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Saturday, October 27, 2012


I was no stranger to Autism Spectrum Disorder. As a matter of fact, I had just finished recovering from my close brush with this very scary monster.

As mentioned earlier, Dovi's older brother Chaim was a preemie, and had OT and PT until he was discharged at age 2, having fully caught up with his milestones. I thought we were home free forevermore.

When Chaim turned 2.3, I started the arduous task  of toilet training him. Yes, I know it's a bit on the early side, but I was anxious to get started so he could go to preschool before Pesach so I could clean uninterrupted. My friends and siblings toilet trained their 2+ year olds in about two weeks; they said that on occasion with a really stubborn child it could take six weeks.

After six weeks, I threw in the towel. More accurately, I threw the towel on the floor to wipe up accident #999, screamed, and pulled my hair out.

I simply could not toilet train this child!

I tried everything: charts, bribes, three different potties, ignoring accidents, petch, calling Bubby, talking nicely, stickers - you name it. It just didn't work. It was as if everything went in one ear and out the other. He went in the potty, got praised, cheered and was proud of himself, and five minutes later, he had an accident on the floor. It just wasn't working.

Wednesday, October 24, 2012


I had been down the Early Intervention road with Chaim. As a preemie with clear and obvious delays, he was awarded two Occupational Therapy slots a week. They were very helpful to his development, but scheduling his naps around them were annoying and difficult. At 16 months, Physical Therapy was added twice a week, and now I had to schedule his naps and my shopping around four therapy sessions. Super annoying.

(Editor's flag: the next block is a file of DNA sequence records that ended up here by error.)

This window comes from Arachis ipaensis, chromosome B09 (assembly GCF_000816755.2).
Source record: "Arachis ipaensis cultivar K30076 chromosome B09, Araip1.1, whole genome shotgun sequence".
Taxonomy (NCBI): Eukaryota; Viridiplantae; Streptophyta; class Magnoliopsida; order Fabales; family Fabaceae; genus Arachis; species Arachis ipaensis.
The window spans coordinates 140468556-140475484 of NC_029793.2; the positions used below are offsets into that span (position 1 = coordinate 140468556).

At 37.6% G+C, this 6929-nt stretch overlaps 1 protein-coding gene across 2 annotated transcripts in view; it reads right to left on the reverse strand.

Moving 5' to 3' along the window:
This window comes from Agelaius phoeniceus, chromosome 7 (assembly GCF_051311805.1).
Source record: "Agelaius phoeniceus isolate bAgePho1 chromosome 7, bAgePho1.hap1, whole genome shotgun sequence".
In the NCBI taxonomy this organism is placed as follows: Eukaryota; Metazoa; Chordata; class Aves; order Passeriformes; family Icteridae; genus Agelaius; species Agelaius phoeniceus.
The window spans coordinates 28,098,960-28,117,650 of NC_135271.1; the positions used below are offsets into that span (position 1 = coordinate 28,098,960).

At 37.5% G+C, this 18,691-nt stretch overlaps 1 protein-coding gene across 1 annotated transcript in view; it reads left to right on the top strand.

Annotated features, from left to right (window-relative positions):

It had been so liberating when Dovi was born to have my schedule, which didn't revolve around therapy sessions. But just too bad; if Dovi needed speech therapy - which he obviously did - I would have to rearrange my schedule for him. I did want his speech issues fixed, didn't I?

I had no idea just how rearranged my life was about to become; so distorted, in fact, that it was not my life anymore.

But I'm getting ahead of myself.

Tuesday, October 23, 2012


While I don't keep Dovi's situation a state secret, I don't particularly relish telling the whole story to people who don't know anything about ASD (autism spectrum disorder). Inevitably their eyes open wide in horror and they make inane comments and ask really uncomfortable questions. Top honors go to: "Will he be able to get married?"  "What caused it?" and "How did you notice that something was wrong?"

I'll address the first two questions later. For now I want to focus on the last question - because truth be told, when I meet a parent of a child with ASD that is often my first question too. (After "Where does he go to school? Is he verbal? Toilet trained?" Notice that I wrote "he"; the vast, vast majority of children with ASD, especially in the frum community, seem to be boys.)

Usually when those types of questioners start with their litany of queries, I sense an edge of panic in their voice. They are terrified that this dreaded 'thing' will hit their precious toddler. Most mothers of children with ASD (I shall heretofore shorten this as MOCHWA, Mothers of Children With Autism, so that it takes me less time to type up this long megillah), especially in my community, do not really talk about it, certainly not as openly as I do. So the symptoms are a rather murky topic, and every mother suddenly starts panicking that maybe their little tzaddik or tzadekes is not yet forming a full sentence at 18 months, and maybe she shouldn't have given those pesky immunizations, and what if.... and so forth.